Home-based ERT for Pompe can be safely implemented, study suggests

Surveys were conducted in the Netherlands, where it's been available for 15 years

Andrea Lobo, PhD avatar

by Andrea Lobo, PhD |

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Enzyme replacement therapy (ERT) for Pompe disease can be safely implemented at home, according to a study in the Netherlands.

“Insights from this study can be used as a base for implementing home-based ERT in other countries and to further optimize patient care,” researchers wrote.

The study, “Home-based enzyme replacement therapy in children and adults with Pompe disease; a prospective study,” was published in the Orphanet Journal of Rare Diseases.

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More than 80% of Pompe patients in the Netherlands receive ERT at home

Pompe disease is caused by mutations in the GAA gene, which provides instructions to produce the enzyme acid alpha-glucosidase that’s required to break down a complex sugar molecule called glycogen.

Enzyme deficiency leads to the toxic accumulation of glycogen inside cells, particularly muscle cells, leading to symptoms such as progressive muscle weakness and breathing problems.

ERT involves the administration of a functional enzyme that replaces the dysfunctional or missing enzyme in Pompe patients. In the U.S., Lumizyme (sold outside the U.S. as Myozyme) and Nexviazyme are approved ERTs for Pompe disease.

Home-based ERT has been available in the Netherlands since 2008, where it has been shown to be safe and to reduce treatment burden. It also increases patients’ autonomy and flexibility in access to treatment. More than 80% of those with Pompe disease in the Netherlands receive their ERT infusions at home. However, in most countries, the treatment is administered in the hospital due to the risk of severe reactions associated with the infusion.

In this study, researchers surveyed 116 Pompe disease patients receiving home-based ERT: 17 patients had the classic infantile-onset disease, while two had atypical infantile-onset, 15 had childhood-onset, and 82 had adult-onset disease.

Insights from this study can be used as a base for implementing home-based ERT in other countries and to further optimize patient care.

Patients were eligible for home-based ERT infusions after one year of receiving the treatment at the hospital, if ERT was found to be safe and without recent infusion-associated reactions (IARs).

The participants had a median age of 51.8 years, and were undergoing ERT for a median of 11.3 years. They filled out a total of 423 questionnaires in one year, corresponding to an overall response rate of 88.1%. The questionnaire evaluated the previous treatment infusion, and the IARs in the three months before filling out the questionnaire.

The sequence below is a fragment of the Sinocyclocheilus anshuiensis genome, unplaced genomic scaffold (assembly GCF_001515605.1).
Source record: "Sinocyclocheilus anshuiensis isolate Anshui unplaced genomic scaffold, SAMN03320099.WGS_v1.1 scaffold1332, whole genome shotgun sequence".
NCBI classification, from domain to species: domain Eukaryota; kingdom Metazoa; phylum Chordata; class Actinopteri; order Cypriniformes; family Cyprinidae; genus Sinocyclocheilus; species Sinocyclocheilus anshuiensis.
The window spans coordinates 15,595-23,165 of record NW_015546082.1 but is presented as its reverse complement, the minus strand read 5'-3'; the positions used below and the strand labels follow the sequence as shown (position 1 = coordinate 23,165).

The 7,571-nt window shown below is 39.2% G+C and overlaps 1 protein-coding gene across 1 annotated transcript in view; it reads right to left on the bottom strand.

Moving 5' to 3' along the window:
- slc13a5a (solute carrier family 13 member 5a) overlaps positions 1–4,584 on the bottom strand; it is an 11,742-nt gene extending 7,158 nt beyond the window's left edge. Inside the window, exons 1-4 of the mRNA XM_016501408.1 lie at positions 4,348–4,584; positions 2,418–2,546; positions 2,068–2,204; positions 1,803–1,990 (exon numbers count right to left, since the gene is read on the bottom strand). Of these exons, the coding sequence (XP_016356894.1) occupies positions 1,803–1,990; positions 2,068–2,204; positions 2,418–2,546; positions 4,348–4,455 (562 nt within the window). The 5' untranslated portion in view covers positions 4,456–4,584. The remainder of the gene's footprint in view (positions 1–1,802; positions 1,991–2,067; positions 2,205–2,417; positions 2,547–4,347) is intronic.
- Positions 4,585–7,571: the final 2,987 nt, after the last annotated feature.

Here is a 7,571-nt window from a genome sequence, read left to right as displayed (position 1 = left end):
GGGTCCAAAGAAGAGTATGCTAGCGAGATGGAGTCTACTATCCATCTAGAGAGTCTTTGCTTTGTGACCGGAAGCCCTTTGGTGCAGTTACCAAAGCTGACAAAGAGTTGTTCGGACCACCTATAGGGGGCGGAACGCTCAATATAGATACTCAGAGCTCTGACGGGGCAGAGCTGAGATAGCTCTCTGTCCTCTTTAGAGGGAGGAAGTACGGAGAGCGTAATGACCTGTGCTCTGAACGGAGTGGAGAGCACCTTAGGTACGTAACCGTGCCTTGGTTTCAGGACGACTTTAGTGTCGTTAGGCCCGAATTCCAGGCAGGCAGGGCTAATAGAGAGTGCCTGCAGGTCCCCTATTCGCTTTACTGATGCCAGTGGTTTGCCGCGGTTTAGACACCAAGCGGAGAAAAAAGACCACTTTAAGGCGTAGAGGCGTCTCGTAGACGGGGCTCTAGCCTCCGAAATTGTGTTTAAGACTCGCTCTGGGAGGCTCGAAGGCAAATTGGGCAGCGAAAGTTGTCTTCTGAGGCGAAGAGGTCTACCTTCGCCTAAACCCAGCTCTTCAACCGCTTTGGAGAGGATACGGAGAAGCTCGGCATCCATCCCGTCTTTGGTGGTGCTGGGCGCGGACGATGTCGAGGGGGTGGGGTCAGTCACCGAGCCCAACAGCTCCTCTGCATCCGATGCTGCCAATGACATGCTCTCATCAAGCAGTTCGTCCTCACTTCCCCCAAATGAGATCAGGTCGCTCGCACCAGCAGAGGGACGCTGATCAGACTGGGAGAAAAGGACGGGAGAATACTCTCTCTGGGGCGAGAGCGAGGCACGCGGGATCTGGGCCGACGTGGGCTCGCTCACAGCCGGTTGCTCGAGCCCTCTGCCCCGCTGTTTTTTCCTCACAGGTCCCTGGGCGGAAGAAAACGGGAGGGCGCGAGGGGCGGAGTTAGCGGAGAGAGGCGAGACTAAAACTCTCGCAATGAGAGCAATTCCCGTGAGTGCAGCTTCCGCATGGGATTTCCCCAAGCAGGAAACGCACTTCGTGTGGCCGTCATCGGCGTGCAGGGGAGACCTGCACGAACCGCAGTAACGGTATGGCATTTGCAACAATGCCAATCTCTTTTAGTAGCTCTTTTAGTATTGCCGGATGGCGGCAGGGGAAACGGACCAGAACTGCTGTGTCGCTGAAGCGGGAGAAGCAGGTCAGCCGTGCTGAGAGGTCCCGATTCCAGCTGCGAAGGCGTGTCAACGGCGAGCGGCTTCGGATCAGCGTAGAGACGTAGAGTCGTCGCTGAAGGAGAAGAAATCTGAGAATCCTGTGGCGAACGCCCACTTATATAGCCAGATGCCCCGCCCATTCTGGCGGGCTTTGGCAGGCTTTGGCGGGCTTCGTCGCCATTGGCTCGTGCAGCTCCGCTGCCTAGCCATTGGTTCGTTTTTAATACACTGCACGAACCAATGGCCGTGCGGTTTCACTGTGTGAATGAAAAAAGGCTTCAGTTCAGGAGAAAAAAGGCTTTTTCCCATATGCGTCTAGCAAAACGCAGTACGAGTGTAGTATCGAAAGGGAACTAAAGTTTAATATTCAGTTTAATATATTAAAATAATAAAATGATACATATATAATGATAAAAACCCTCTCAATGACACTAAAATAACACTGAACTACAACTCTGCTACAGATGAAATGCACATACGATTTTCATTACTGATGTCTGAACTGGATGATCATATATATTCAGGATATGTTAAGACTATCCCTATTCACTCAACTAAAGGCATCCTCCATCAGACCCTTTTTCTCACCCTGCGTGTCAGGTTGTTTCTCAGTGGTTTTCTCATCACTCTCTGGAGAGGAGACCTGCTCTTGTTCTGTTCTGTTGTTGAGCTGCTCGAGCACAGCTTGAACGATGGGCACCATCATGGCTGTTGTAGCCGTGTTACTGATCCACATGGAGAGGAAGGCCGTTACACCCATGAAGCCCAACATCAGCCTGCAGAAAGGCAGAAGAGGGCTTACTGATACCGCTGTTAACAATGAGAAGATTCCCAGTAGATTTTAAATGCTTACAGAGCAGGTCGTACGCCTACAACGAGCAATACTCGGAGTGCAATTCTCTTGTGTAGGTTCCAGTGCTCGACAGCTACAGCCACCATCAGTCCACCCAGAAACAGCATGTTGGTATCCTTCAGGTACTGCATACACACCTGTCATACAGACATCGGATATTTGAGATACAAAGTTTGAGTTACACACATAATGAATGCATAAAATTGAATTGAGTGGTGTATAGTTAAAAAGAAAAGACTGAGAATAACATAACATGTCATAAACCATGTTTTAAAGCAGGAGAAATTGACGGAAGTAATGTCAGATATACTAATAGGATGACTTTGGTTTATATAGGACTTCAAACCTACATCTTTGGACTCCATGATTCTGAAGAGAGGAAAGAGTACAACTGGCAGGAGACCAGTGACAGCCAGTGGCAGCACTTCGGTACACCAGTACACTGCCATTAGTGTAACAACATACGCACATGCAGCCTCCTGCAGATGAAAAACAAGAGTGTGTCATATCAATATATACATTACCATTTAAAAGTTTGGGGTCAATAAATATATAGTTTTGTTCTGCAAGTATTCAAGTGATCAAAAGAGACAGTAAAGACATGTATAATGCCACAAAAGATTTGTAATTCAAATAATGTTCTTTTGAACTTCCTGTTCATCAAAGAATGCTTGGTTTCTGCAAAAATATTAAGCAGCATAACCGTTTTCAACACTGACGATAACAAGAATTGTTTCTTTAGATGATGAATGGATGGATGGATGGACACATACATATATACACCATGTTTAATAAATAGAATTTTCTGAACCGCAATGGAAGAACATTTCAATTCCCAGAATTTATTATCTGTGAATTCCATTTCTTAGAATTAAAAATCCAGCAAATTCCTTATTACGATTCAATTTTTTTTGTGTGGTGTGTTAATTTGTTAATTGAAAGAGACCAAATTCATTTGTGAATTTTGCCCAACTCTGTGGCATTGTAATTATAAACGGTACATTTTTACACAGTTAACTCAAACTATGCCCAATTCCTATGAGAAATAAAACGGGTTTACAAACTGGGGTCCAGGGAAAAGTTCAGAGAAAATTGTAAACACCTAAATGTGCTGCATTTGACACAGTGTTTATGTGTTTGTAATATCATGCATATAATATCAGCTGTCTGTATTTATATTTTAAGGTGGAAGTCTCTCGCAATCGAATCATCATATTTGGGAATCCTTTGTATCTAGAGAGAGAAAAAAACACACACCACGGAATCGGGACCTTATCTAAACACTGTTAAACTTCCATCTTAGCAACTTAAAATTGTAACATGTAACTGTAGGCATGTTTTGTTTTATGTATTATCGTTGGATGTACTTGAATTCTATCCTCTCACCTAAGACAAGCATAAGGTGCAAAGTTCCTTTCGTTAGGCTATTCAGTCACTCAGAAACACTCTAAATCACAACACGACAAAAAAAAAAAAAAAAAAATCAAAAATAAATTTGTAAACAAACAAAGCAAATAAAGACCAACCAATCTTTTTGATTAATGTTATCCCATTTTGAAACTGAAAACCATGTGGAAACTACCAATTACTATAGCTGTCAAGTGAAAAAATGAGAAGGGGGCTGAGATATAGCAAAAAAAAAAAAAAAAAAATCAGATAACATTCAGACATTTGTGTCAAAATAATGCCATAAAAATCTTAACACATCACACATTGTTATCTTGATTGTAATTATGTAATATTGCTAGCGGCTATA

Most patients (85.3%) did not report ERT-associated health complaints to the treating hospital, Erasmus MC University Medical Center. However, 17 patients reported health complaints 27 times during or within two days after the infusion. Fatigue was the most common complaint (in 11 patients, 9.5%), followed by headaches in nine patients (7.8%), and seven patients reported feeling unwell (6%).

Gastrointestinal complaints such as abdominal pain, diarrhea, heartburn, and vomiting were only reported after the infusion. The only complaint reported during infusion was nausea.

Those who were sick or ill before the infusion were more likely to experience health complaints. This is “possibly due to activation of the immune system,” according to the researchers.

Specifically, there were five complaints in 13 questionnaires of patients reported to be sick before the infusion (38.5%), versus 22 complaints on 410 questionnaires of those who were not sick before the infusion (5.4%).

In four instances, reported by two patients with classic infantile-onset disease (14.8%), the health complaints were reported to the hospital as IARs, including skin rash, chills, headache, fever, skin redness, and itching.

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‘This study demonstrates that home-based ERT in Pompe disease is safe’

For the three months before the questionnaire, most patients (96.2%) reported no IARs. However, three classic infantile-onset disease patients indicated experiencing IARs in one or several questionnaires, some of which were reported to the hospital.

In these patients, 25 interventions resolved all IARs, including pausing the infusion, contacting the hospital, giving medications, and adapting the infusion speed. One patient was admitted to hospital due to fluid retention and defecation problems. None of the IARs required emergency care.

Among adult-onset disease patients, three indicated experiencing IARs. In total, five interventions, such as giving medication or contacting the hospital, resolved nearly all cases.

Steps to prevent IARs at subsequent infusions included premedication and adapting the infusion schedule.

No IARs were reported during the one-year follow-up among atypical infantile-onset and childhood-onset patients.

“This study demonstrates that home-based ERT in Pompe disease is safe across [disease types]. We did not encounter any new ERT-related health problems,” the researchers wrote.

They noted that it is essential to “inquire whether the patient experiences minor health complaints around infusions during outpatient clinic visits. If any complaints are reported, then the burden of these complaints should be explored, and medical action should be taken if necessary.”